With MAAP, Schmidt has proposed installing his neighborhood DAs in the offices of trusted nonprofits and community centers, an attempt to project the image of the DA as a community service provider rather than only an authority figure. If someone in the area is frustrated with repeated car thefts on their block, for example, they could arrange a meeting with their neighborhood prosecutor to flag the problem or learn what kind of evidence they could collect to help law enforcement in any ongoing cases.
Schmidt’s revival of the neighborhood DA program has garnered cautious support from some community groups, while also alarming local civil rights leaders who aren’t convinced by the rebrand. Kelly Simon, legal director for the ACLU of Oregon, is worried that more resources to the DA’s office will only exacerbate racial disparities already seen in local charges and sentencing. Simon also said she was uncomfortable with Schmidt’s framing of prosecutors as a social service.
“The ‘access attorney’ frame is interesting to me, because DAs don’t represent individuals impacted by crime, they represent the State of Oregon in every case they work on,” Simon said. “The only tool that prosecutors have is punishment. We have a lot of significant challenges from housing to mental health in the community, but punishment isn’t a good tool to respond to that.”
Schmidt maintains that his neighborhood prosecutor program is not intended to increase prosecutions. “That will happen, a little,” he acknowledged. “But really though, what it’s about is having our prosecutors in the community who know what we’re working with—and we can partner with other organizations and come up with a solution… My intention is to be helpful, not more harmful.”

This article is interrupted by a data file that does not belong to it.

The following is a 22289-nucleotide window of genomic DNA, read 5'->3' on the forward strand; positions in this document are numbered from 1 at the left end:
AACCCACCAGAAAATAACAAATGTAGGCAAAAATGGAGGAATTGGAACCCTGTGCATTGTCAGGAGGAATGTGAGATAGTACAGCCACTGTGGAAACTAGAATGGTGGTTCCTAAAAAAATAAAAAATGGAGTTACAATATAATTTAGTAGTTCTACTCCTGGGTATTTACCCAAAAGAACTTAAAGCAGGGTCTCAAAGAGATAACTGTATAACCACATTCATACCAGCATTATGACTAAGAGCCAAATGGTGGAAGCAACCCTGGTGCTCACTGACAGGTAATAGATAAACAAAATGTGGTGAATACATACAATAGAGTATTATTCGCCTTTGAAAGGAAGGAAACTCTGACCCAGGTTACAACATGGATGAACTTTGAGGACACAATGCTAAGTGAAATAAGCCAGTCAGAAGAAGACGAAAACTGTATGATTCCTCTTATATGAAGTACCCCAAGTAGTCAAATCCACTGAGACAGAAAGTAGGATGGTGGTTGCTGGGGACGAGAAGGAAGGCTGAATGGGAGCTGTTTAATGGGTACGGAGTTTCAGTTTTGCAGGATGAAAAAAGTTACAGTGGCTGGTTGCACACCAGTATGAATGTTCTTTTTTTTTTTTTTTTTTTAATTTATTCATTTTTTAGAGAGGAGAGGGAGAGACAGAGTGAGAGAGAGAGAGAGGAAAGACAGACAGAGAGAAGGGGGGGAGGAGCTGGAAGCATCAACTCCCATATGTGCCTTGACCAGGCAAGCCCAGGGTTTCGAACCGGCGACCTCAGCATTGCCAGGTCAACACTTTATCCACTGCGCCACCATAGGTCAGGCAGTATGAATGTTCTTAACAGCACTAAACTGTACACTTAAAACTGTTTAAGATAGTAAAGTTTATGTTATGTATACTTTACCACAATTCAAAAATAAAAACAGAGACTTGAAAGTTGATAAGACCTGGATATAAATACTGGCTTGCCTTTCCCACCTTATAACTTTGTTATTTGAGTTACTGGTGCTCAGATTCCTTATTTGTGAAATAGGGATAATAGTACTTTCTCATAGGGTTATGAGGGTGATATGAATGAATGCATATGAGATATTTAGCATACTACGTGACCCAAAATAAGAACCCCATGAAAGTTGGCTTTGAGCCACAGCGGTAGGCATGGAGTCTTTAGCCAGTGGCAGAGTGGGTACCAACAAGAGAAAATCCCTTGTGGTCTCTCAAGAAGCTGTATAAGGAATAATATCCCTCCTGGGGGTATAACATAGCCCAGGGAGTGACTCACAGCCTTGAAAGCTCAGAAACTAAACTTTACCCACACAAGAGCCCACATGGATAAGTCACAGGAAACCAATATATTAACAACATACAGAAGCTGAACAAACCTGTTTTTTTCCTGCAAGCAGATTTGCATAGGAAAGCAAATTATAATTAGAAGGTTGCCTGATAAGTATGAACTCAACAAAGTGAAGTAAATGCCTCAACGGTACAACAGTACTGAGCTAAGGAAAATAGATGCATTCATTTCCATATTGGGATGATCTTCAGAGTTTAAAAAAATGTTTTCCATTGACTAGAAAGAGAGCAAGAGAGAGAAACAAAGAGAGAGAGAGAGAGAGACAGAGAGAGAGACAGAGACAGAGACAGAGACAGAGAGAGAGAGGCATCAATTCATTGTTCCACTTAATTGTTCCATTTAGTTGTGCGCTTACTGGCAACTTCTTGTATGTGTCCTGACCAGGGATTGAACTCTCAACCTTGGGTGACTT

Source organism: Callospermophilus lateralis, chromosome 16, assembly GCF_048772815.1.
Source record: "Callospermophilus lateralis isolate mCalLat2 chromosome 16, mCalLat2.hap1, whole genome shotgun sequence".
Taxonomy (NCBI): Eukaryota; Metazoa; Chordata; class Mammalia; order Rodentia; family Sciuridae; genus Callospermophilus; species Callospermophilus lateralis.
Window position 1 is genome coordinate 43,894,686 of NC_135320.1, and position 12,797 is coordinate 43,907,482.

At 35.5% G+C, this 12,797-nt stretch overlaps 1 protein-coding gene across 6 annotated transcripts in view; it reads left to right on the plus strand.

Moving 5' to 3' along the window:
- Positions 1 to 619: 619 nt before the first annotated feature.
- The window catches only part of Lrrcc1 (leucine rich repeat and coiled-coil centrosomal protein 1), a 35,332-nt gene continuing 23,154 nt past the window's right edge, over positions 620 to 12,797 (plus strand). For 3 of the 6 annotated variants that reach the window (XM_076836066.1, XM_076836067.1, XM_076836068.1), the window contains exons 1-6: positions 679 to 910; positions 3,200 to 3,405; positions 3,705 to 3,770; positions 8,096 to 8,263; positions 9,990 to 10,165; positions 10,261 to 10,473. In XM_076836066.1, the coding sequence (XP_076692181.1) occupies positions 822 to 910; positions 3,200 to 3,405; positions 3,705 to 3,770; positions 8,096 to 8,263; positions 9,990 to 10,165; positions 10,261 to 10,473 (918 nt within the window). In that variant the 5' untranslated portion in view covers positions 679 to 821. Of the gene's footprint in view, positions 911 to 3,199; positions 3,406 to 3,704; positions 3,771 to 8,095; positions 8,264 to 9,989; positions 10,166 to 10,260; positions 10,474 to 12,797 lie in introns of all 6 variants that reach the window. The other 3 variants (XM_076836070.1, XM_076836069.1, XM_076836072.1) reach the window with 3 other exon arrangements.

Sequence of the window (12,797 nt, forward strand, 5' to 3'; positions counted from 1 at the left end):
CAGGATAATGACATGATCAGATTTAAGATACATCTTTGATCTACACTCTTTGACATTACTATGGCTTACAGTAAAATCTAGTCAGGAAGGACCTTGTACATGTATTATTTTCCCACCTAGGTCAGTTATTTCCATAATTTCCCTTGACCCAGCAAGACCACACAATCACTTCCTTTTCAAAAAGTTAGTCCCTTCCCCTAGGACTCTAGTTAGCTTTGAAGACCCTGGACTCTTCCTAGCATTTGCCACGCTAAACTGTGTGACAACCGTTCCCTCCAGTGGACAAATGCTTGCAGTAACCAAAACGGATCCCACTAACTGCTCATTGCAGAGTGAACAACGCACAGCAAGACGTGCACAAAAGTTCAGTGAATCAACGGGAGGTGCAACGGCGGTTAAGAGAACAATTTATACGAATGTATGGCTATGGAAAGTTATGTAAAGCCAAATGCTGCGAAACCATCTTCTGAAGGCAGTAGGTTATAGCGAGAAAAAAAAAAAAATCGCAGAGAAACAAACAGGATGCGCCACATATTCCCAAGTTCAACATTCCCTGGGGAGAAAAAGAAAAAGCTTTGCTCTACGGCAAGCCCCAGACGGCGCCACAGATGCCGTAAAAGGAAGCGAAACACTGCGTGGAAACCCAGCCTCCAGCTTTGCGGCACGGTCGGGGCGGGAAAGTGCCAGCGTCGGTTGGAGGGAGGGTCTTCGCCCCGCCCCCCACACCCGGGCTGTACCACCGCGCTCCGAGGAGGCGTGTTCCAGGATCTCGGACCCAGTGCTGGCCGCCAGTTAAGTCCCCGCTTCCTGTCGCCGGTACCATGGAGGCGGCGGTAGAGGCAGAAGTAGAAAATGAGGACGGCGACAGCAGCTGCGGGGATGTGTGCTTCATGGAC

The Multnomah County DA’s Neighborhood Unit was the first of its kind in the nation when it was created by then-DA Michael Schrunk in 1990. Schrunk created the unit in response to rising crime in Portland’s Lloyd District area, all characterized by Schrunk as “quality-of-life” crimes: car thefts, robberies, prostitution, dumping, and vandalism. Local businesses had lobbied Schrunk to create the program and even pitched in some funding for the new neighborhood prosecutors.
The neighborhood prosecutors worked to turn law enforcement-friendly Lloyd District residents and business owners into “citizen informants,” educating them on what kind of evidence prosecutors needed to convict someone for low-level crimes like drug dealing. A 1997 story on the program published in the urban policy magazine City Journal described the process this way: “Residents then watched, kept logs of traffic into houses suspected of drug activity, and contacted officers with their information.”
After crime fell in the Lloyd District, Schrunk got public funding to open eight additional neighborhood DA offices across the county. The program dovetailed with the increase of “broken windows policing” or “quality of life law enforcement” across the country, like stop-and-frisk in New York City, that disproportionately targeted people of color.
A 2016 investigation by Street Roots reported that neighborhood prosecutors—“your friendly neighborhood prosecutor”—often prioritized non-violent behavioral offenses that churned people through the local justice system. MCDA data obtained by the publication showed that 24 percent of people charged with “quality-of-life” crimes were Black, while less than 6 percent of Multnomah County’s population was Black. This data, paired with the public’s growing discomfort with private businesses covering a portion of the neighborhood DA salaries, slowly pushed the program out of favor until it ended under countywide budget cuts later that year.